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James Cameron Is Bringing 3D To China

James Cameron Is Bringing 3D To China
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Oscar-winning director announces joint 3D venture between his new firm CPG China Division and two local Chinese companies.

Karen Baker
  • 9 august 2012


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This article titled “James Cameron takes 3D to China” was written by Ben Child, for guardian.co.uk on Thursday 9th August 2012 14.42 UTC

James Cameron is to bring the 3D revolution to China after announcing a joint venture with two local companies.

The Oscar-winning director and vocal proponent of stereoscopic technology has been renting 3D cameras to film-makers in the US and elsewhere for a number of years via his company The Cameron Pace Group, earning a reported $58m (£37m) last year. His new firm, CPG China Division, will aim to take advantage of the rapid growth in Chinese cinema audiences by working with studios in the world’s most populous nation.

“The future of entertainment is 3D and we believe that the future of 3D is right here in China,” Cameron told the Associated Press. This is the best place for us to create a kind of a second home.”

The film-maker, whose blockbuster science-fiction epic Avatar helped spark Hollywood’s current love affair with 3D, also re-released his 1997 film Titanic in stereoscope earlier this year. The two films are currently the highest grossing movies of all time at the worldwide box office.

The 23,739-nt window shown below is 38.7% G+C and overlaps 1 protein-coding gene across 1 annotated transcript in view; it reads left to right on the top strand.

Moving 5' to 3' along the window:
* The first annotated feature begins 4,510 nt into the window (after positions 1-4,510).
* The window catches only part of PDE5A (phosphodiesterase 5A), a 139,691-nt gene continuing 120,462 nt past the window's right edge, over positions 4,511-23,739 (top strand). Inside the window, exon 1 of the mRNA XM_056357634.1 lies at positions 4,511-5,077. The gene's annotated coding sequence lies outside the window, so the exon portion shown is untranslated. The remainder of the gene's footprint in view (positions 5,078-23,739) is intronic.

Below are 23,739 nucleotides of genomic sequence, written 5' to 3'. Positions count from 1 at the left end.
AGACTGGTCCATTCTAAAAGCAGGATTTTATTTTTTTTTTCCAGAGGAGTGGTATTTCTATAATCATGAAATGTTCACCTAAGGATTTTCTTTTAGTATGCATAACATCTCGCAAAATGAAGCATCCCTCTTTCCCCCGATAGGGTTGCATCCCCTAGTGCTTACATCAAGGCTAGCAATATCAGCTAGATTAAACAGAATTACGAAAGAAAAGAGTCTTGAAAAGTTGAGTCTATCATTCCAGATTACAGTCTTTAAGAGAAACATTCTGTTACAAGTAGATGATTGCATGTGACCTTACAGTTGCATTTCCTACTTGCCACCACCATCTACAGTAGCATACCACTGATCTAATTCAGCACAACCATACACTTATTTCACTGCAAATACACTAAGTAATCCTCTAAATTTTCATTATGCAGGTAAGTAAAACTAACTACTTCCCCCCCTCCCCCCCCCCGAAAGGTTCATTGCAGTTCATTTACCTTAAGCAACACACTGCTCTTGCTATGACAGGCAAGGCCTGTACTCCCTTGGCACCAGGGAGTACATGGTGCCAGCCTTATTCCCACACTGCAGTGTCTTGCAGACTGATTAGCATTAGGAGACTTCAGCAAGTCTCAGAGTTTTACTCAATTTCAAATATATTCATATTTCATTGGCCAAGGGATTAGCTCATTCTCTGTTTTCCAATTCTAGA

Titanic 3D was hugely popular in China, where Hollywood films have historically been limited to no more than 20 a year. It garnered the biggest opening of all time in the country, with a staggering $58m, far higher than it managed in its north American bow.

China said earlier this year that it will relax its quota, allowing an additional 14 foreign films to be screened providing they are made in 3D or for the big-screen Imax format. Hollywood is also testing the water with a number of investment projects designed to circumvent restrictions, such as Disney’s decision to shoot Iron Man 3 partly in China with support from local company DMG Entertainment.

Rival studio DreamWorks Animation has set up a Shanghai-based studio which is due to release its first films in 2016. It will also work with Chinese partners to open a 20 billion yuan theme park in the city to coincide.

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